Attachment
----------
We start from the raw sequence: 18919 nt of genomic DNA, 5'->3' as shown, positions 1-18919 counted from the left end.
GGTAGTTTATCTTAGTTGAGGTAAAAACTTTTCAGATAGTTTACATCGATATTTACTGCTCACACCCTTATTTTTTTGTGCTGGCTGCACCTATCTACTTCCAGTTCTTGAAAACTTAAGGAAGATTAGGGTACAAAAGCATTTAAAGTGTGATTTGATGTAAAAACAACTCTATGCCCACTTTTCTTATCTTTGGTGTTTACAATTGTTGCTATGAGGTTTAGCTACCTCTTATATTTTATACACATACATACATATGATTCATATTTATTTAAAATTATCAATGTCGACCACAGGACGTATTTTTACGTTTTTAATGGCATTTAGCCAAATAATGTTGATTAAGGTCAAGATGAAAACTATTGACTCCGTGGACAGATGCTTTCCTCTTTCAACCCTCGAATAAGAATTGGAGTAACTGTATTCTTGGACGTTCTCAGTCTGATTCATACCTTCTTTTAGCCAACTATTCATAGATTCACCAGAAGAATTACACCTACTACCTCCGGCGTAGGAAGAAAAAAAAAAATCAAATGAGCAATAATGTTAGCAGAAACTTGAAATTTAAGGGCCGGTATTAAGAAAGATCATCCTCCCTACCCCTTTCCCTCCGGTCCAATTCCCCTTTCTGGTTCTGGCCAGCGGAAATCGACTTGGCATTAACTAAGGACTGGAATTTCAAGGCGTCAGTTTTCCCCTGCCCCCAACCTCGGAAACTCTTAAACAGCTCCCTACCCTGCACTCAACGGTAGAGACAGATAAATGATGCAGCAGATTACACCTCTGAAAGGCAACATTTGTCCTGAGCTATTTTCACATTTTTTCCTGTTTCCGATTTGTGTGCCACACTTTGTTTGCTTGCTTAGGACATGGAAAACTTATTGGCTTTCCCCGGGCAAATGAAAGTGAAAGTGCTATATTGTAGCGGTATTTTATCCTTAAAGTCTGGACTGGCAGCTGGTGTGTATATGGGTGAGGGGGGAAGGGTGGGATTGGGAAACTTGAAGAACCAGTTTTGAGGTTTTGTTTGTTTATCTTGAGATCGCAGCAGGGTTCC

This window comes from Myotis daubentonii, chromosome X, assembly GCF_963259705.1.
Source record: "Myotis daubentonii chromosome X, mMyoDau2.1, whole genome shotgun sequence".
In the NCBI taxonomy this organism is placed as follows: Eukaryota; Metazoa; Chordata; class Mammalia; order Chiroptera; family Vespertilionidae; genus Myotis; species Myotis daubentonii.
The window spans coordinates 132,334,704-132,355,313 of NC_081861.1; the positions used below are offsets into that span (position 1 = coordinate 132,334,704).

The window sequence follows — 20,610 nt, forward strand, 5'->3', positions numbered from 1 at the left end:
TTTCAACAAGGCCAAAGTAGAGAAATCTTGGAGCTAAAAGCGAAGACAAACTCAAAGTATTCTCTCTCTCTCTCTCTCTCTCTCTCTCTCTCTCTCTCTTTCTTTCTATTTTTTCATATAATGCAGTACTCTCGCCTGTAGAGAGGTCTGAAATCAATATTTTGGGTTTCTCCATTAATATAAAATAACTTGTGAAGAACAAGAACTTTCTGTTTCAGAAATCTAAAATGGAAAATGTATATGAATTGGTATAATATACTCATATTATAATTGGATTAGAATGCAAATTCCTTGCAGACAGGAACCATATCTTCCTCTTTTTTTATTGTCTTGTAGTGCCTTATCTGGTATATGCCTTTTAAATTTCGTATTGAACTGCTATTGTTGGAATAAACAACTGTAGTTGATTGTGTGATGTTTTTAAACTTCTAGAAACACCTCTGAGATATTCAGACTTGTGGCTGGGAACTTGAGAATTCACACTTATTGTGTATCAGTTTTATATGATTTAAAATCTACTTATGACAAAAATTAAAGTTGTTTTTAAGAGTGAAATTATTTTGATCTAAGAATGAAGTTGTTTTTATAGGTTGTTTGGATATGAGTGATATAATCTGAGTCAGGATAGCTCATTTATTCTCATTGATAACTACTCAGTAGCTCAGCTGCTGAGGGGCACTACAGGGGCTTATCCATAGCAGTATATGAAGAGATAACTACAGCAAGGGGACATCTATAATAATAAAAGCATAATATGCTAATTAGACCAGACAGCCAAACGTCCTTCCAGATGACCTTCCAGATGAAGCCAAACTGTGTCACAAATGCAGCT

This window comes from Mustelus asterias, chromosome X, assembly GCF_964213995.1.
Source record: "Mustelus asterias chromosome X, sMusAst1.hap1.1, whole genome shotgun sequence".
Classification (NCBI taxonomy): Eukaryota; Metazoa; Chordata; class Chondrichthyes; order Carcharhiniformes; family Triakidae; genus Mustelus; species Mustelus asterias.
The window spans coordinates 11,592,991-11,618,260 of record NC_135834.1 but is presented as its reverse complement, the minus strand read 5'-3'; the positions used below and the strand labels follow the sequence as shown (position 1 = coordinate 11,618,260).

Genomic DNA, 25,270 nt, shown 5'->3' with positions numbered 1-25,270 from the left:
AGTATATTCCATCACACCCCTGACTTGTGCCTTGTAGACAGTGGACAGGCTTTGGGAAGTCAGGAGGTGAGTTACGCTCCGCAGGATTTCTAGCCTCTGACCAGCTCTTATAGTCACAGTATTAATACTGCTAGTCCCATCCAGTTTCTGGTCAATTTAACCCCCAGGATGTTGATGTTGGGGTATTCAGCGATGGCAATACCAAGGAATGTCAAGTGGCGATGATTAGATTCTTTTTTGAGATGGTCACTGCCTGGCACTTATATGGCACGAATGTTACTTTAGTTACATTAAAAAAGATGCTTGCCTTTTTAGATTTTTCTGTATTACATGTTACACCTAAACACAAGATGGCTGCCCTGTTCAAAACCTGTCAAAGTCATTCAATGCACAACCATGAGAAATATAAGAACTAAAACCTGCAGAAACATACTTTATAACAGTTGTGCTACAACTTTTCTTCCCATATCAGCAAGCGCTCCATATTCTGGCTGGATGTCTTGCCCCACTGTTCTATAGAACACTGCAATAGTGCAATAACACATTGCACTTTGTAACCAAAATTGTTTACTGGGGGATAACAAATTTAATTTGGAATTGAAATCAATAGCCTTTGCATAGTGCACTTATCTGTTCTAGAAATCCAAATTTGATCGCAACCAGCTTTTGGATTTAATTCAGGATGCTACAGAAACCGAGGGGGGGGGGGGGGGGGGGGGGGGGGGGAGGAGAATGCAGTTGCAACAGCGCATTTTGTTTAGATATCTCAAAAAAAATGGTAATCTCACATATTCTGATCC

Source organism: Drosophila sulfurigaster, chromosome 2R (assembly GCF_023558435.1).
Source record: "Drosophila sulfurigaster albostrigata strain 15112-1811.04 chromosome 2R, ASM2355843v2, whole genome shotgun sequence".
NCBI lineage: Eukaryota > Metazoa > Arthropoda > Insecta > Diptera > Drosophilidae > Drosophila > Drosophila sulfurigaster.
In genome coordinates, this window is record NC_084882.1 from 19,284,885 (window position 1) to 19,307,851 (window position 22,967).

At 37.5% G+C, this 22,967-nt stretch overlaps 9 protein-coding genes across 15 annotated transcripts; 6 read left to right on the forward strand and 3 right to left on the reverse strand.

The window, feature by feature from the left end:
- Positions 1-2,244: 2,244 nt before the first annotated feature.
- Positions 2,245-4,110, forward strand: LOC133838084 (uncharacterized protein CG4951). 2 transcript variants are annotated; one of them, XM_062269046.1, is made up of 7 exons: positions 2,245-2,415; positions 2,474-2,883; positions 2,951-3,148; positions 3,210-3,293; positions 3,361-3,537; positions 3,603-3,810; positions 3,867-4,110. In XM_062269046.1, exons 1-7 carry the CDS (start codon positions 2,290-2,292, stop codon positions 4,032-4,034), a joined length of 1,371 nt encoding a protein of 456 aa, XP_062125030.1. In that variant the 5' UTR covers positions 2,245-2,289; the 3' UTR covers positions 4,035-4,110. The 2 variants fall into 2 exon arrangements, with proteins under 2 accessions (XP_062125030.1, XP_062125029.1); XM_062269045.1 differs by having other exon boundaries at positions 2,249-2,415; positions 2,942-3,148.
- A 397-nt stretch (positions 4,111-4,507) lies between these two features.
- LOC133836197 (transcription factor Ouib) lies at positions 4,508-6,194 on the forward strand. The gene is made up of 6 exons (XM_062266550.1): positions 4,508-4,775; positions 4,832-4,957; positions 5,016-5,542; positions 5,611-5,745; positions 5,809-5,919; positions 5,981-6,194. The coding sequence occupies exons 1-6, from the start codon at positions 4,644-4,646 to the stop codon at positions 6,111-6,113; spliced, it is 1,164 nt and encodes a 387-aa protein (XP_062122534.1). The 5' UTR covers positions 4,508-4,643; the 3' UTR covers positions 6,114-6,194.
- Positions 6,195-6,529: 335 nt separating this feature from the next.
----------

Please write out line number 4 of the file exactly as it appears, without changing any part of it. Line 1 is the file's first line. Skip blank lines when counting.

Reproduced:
Source record: "Myotis daubentonii chromosome X, mMyoDau2.1, whole genome shotgun sequence".